Development hell

allypoint
Aha, you’re fucking with me now, aren’t you? (image from The Breakfast Club)

Think of development hell as an infinite spin cycle. You are going to the Best Party Ever as soon as your laundry is done. Your amazingly cool shirt is too damp to wear but if you can just wait another 15 minutes… Oh good, it’s dry! But the wash cycle has left a spot on it, so you have to run it through again. It only takes 45 minutes: there’s still plenty of time to get to the party. Then the cat hoicks up a bile-yellow hairball on your jeans. That’s okay, you have another pair! Then your shoe breaks. But your hobby is cobbling (I think I said a really true thing about the entire indie film industry right there). You fix your shoe with a leather needle you had squirreled away in your junk drawer. You feel triumphant because you knew that needle would come in handy someday, no matter that it pokes you in the finger and makes you bleed all over your shoes.

And you dress and you’re sweaty and hopeful and excited, and you arrive at the Best Party Ever — and no one else is there. They all met another script that is throwing an Even Better Party than yours. You are not invited.

This happened for about eight years with OtherLife.


My experience of indie development hell is:

Hell is other people’s checkbooks.

Hell is other people’s schedules.

Hell is other people’s need to attach themselves to 57,000 projects, thereby ensuring from their perspective that they will not miss whatever turns out to be the best party. This means you get two seconds of their attention per year, but because they are attached, you have to run things by them. Bonus points when they promise to read the script this weekend and get back to you on Monday, which ensures that you are too anxious on Monday to get any meaningful work done. About a year later you realize that “Monday” means “no.”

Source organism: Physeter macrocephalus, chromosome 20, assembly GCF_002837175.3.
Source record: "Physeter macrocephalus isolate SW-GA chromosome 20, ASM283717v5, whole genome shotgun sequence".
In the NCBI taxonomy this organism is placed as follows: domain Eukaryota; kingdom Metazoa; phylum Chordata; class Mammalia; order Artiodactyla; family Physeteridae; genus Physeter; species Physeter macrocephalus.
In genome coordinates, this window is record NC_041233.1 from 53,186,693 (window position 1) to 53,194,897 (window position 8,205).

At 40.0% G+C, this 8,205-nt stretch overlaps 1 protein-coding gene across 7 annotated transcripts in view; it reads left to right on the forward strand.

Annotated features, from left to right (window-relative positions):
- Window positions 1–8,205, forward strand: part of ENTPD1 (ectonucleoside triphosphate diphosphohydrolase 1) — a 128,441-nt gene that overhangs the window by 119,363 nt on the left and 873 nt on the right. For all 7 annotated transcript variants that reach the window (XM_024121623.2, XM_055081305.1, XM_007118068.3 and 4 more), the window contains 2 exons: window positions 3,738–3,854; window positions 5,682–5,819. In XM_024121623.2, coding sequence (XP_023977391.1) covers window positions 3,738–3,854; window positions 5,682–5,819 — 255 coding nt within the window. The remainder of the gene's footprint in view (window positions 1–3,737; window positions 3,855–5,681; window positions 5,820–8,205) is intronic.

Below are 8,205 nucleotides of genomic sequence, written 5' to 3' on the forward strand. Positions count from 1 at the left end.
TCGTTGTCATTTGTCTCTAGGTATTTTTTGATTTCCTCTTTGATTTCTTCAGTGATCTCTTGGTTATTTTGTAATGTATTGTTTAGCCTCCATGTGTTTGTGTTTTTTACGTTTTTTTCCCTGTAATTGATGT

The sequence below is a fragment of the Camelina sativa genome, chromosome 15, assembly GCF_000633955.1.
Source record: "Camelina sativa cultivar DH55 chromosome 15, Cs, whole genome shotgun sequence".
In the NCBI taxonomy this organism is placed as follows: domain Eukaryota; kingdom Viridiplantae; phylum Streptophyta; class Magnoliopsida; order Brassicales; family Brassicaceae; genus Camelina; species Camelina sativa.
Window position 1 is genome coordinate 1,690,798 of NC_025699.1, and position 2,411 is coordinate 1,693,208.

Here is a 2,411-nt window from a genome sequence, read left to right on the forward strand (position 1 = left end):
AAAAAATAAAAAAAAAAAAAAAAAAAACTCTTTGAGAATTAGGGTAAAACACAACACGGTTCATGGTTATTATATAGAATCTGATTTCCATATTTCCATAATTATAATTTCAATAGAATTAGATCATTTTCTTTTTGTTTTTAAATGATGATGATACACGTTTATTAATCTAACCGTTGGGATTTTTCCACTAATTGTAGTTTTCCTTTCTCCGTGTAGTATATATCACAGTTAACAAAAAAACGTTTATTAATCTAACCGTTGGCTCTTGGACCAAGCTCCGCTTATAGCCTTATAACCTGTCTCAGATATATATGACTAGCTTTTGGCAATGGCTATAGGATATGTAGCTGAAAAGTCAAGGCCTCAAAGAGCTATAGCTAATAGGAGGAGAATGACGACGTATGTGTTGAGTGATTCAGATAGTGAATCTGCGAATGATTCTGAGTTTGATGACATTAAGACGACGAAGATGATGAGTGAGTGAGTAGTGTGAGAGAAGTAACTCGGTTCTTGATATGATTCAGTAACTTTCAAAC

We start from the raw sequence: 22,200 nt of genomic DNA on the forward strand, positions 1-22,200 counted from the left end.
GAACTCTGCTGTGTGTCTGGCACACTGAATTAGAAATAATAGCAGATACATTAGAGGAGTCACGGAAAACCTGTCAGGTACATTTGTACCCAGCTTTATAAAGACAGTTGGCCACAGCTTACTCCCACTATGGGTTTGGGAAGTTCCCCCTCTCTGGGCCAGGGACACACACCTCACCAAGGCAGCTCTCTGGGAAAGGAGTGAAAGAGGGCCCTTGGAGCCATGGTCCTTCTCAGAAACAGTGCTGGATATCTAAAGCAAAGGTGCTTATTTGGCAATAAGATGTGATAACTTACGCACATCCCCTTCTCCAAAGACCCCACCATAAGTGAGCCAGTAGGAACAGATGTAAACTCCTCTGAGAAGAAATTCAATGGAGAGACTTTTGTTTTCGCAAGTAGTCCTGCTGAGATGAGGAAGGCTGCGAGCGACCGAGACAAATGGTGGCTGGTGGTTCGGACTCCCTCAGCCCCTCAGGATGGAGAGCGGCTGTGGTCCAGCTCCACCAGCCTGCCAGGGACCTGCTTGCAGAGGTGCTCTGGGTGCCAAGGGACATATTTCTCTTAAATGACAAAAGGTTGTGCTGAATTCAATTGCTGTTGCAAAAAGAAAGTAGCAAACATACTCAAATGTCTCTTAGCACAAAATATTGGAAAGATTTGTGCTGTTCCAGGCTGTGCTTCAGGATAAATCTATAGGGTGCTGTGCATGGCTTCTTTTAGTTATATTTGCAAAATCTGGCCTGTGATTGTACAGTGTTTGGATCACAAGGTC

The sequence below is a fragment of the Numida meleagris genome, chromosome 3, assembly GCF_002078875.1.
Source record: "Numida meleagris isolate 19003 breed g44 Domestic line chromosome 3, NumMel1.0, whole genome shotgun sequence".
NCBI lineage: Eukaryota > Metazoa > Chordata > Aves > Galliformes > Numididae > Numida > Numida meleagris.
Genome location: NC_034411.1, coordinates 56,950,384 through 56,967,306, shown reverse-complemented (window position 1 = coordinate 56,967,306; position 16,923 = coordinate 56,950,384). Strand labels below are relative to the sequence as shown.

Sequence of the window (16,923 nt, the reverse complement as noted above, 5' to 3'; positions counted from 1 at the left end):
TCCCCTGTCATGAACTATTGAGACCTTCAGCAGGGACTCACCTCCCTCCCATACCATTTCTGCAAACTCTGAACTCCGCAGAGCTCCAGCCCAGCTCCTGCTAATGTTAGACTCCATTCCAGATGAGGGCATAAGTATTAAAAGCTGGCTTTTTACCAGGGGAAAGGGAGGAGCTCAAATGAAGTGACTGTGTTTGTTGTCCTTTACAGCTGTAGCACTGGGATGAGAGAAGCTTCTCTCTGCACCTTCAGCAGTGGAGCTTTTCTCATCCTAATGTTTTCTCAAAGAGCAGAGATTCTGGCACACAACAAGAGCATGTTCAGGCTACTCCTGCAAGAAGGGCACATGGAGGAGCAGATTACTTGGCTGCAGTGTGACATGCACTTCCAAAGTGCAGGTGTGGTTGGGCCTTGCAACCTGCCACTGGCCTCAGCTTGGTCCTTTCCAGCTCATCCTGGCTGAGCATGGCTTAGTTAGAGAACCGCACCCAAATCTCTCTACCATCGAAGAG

Hell is other people’s belief that female-driven films don’t interest men and therefore will not make any money. Apparently women do not go to the movies or have any desire to see realistic, complex women characters in films. Apparently all men who go to the movies are 15 years old, straight, and interested only in breasts and blowjobs. And if any grownup men did go to the movies, they would want to see movies about themselves because men are more interesting than women. Don’t believe it? When’s the last time you saw an interesting movie about a woman? The people who tell you these things are some of the same people who complain with no apparent irony that there are no interesting movies being made anymore.

Hell is other people’s egos.

Hell is your ego.

Hell is your belief that you will never write a film that will interest anyone because you are an unproven untrained middle-aged woman who wants to write about women, and we know how well that usually turns out.

Hell is your disbelief that you have to justify the reality of your women characters to so many producers, managers, executives and readers. When you get notes about the character not being likable because she raises her voice to a man, you have a vertiginous moment of feeling like you in are in a movie yourself.

Hell is your lack of experience which makes it very hard to separate good notes from bad ones. When you try to hide this lack of experience by treating all notes as equally important, your script becomes what is technically known as a giant spaghetti mess. You are the writer. This is your fault. In all seriousness, it is.